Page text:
If there is one thing that has remained consistent about Monolith Soft since its founding over two decades ago, it’s the studio’s immense ambition in game design and storytelling – no matter what their target platforms are. They have gradually become one of the most revered developers in the Japanese RPG community with the Xenosaga trilogy, the Baten Kaitos duology, and the crossover strategy RPGs that brought a ton of gaming legends together in Namco X Capcom and the two Project X Zone installments.
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Of course, their greatest success is with their RPG series that has lasted for 12 years now – Xenoblade.
Admittedly, I am deeply fond of all the Xenoblade titles that have been released thus far, but I am willing to accept that each game is far from perfect. There are various aspects of each that are often irritating, needlessly obtuse, or downright tedious. Monolith Soft does so much to make them great, yet they also implement some systems in frustrating ways that are significant enough to dampen the overall experience.
Whether it is the gem crafting system from the first Xenoblade Chronicles, the barren main storyline in Xenoblade Chronicles X until its finale, the Field Skills from Xenoblade Chronicles 2, or even the Community system that gatekept main story progression in Xenoblade Chronicles 2: Torna ~ The Golden Country, there always seems to be a handful of annoying quirks in each Xenoblade game. Obviously, these few bits I pointed out aren’t the only things I find vexing about them, and others may have different grievances. The point is, I generally love each of the Xenoblade games in its own way, but there has always been something in each that has been remarkable enough to hold them back from absolute greatness to me.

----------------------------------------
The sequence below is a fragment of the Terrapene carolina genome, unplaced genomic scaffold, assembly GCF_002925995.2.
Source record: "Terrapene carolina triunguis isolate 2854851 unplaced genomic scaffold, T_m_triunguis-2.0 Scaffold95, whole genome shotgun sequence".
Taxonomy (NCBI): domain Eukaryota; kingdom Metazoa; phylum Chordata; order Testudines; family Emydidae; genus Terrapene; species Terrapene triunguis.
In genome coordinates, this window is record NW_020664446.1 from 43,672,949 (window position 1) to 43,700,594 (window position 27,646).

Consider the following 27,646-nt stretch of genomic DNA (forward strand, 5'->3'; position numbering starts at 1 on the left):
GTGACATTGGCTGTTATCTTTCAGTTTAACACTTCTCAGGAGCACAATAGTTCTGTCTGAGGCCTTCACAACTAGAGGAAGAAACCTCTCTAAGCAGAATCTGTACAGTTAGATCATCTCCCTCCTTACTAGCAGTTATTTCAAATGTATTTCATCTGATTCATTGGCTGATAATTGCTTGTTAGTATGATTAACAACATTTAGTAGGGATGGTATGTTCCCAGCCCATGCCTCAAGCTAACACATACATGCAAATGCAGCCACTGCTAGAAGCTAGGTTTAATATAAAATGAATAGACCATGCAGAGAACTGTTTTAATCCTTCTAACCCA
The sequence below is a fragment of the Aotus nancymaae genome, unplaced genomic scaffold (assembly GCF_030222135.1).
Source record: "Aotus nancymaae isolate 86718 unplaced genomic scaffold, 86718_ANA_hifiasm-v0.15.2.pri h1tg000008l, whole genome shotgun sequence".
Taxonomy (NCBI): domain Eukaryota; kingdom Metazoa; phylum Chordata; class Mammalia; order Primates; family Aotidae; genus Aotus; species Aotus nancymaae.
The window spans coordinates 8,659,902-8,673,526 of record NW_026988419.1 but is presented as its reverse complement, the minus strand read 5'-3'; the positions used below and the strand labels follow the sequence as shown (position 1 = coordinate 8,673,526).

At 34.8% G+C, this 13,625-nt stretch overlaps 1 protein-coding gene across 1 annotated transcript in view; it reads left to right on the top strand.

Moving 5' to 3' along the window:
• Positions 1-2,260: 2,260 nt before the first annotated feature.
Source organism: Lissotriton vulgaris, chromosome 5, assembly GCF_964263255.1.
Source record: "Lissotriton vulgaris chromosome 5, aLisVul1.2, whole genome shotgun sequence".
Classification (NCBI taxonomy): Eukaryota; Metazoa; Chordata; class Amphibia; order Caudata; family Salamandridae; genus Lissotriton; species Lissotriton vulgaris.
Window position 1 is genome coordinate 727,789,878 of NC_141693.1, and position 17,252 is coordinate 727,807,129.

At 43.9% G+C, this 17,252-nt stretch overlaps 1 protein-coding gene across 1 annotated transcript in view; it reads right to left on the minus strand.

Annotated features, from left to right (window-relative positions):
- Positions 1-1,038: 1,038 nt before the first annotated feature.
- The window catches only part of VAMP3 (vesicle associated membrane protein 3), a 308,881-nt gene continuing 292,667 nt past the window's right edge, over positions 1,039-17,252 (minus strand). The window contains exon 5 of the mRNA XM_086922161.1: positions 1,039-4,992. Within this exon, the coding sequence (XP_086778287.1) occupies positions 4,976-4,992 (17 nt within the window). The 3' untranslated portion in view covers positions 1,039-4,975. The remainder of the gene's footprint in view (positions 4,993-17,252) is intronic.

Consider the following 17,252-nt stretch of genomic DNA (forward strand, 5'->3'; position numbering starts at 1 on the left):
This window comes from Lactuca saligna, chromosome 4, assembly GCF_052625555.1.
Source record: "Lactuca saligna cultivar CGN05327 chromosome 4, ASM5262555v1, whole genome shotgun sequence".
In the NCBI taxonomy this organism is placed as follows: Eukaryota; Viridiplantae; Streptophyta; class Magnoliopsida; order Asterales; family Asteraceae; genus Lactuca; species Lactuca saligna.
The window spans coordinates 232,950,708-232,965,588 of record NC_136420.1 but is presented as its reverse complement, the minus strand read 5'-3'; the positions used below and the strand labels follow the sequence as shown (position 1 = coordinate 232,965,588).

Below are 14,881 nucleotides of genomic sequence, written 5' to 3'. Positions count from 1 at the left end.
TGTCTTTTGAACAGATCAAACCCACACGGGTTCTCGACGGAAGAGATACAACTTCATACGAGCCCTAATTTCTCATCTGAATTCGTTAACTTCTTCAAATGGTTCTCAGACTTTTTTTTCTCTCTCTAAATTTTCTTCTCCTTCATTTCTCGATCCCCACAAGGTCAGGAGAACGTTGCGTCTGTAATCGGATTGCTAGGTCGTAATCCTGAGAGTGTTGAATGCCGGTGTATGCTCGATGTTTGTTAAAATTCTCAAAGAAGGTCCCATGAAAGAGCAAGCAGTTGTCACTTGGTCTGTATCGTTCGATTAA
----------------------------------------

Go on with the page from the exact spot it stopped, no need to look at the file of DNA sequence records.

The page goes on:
Each entry has been a stepping stone for Monolith Soft, though.
After years of inventing, iterating, reinventing, reiterating, and refining systems throughout the series, Xenoblade Chronicles 3 feels like the ultimate title Monolith Soft has been striving towards. This next entry in the Xenoblade series honors the legacy of all the Xenoblade titles that have come before it. Although it may exhibit, streamline, and combine many mechanics in previous titles, it manages to forge its own identity and blazes a new path in one of the most impressive Japanese RPGs I have ever played.
I will keep this review of Xenoblade Chronicles 3 as spoiler-free as possible, though keep in mind that some minor story elements will be mentioned to explain the gameplay loop of what players will be doing. No significant story revelations or reveals will be spoiled here, so consider this the final warning before I delve into it.